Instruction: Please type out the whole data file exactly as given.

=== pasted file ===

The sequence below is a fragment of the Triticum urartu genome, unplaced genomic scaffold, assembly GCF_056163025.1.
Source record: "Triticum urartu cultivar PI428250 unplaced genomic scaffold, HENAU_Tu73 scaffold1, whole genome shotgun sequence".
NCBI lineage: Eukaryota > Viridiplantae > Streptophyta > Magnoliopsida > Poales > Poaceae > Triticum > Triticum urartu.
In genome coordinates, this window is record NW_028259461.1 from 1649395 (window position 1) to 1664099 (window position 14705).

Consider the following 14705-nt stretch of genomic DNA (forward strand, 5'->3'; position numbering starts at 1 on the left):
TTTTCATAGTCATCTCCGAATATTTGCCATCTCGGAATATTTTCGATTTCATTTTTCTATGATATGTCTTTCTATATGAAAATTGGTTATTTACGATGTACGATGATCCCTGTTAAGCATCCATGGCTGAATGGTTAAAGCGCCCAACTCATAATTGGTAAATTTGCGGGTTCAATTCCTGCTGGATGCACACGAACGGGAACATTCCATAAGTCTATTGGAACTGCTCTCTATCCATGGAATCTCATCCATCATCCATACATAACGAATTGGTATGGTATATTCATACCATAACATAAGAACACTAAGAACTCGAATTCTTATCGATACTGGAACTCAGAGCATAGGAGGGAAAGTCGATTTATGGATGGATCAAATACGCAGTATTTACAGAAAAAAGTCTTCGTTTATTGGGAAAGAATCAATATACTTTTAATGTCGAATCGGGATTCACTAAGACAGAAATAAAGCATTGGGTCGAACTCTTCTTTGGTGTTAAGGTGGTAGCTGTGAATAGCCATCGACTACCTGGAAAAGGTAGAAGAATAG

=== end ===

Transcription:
The sequence below is a fragment of the Triticum urartu genome, unplaced genomic scaffold, assembly GCF_056163025.1.
Source record: "Triticum urartu cultivar PI428250 unplaced genomic scaffold, HENAU_Tu73 scaffold1, whole genome shotgun sequence".
NCBI lineage: Eukaryota > Viridiplantae > Streptophyta > Magnoliopsida > Poales > Poaceae > Triticum > Triticum urartu.
In genome coordinates, this window is record NW_028259461.1 from 1649395 (window position 1) to 1664099 (window position 14705).

Consider the following 14705-nt stretch of genomic DNA (forward strand, 5'->3'; position numbering starts at 1 on the left):
TTTTCATAGTCATCTCCGAATATTTGCCATCTCGGAATATTTTCGATTTCATTTTTCTATGATATGTCTTTCTATATGAAAATTGGTTATTTACGATGTACGATGATCCCTGTTAAGCATCCATGGCTGAATGGTTAAAGCGCCCAACTCATAATTGGTAAATTTGCGGGTTCAATTCCTGCTGGATGCACACGAACGGGAACATTCCATAAGTCTATTGGAACTGCTCTCTATCCATGGAATCTCATCCATCATCCATACATAACGAATTGGTATGGTATATTCATACCATAACATAAGAACACTAAGAACTCGAATTCTTATCGATACTGGAACTCAGAGCATAGGAGGGAAAGTCGATTTATGGATGGATCAAATACGCAGTATTTACAGAAAAAAGTCTTCGTTTATTGGGAAAGAATCAATATACTTTTAATGTCGAATCGGGATTCACTAAGACAGAAATAAAGCATTGGGTCGAACTCTTCTTTGGTGTTAAGGTGGTAGCTGTGAATAGCCATCGACTACCTGGAAAAGGTAGAAGAATAG